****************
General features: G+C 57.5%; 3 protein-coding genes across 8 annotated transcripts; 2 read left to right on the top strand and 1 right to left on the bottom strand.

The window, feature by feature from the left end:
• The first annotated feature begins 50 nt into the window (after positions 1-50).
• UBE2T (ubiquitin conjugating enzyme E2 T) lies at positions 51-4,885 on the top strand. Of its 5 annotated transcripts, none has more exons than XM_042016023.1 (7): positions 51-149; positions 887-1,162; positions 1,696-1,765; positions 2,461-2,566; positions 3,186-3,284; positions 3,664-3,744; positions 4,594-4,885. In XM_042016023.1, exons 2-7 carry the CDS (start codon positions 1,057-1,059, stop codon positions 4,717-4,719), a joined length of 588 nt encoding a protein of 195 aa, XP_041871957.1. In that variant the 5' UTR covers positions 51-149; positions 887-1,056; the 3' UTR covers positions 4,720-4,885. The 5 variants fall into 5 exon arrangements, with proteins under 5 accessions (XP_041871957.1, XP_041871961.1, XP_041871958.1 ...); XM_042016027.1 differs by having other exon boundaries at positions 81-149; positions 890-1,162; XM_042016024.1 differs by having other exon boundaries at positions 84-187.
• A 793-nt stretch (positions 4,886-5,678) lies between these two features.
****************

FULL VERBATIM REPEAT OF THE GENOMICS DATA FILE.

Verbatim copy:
General features: G+C 57.5%; 3 protein-coding genes across 8 annotated transcripts; 2 read left to right on the top strand and 1 right to left on the bottom strand.

The window, feature by feature from the left end:
• The first annotated feature begins 50 nt into the window (after positions 1-50).
• UBE2T (ubiquitin conjugating enzyme E2 T) lies at positions 51-4,885 on the top strand. Of its 5 annotated transcripts, none has more exons than XM_042016023.1 (7): positions 51-149; positions 887-1,162; positions 1,696-1,765; positions 2,461-2,566; positions 3,186-3,284; positions 3,664-3,744; positions 4,594-4,885. In XM_042016023.1, exons 2-7 carry the CDS (start codon positions 1,057-1,059, stop codon positions 4,717-4,719), a joined length of 588 nt encoding a protein of 195 aa, XP_041871957.1. In that variant the 5' UTR covers positions 51-149; positions 887-1,056; the 3' UTR covers positions 4,720-4,885. The 5 variants fall into 5 exon arrangements, with proteins under 5 accessions (XP_041871957.1, XP_041871961.1, XP_041871958.1 ...); XM_042016027.1 differs by having other exon boundaries at positions 81-149; positions 890-1,162; XM_042016024.1 differs by having other exon boundaries at positions 84-187.
• A 793-nt stretch (positions 4,886-5,678) lies between these two features.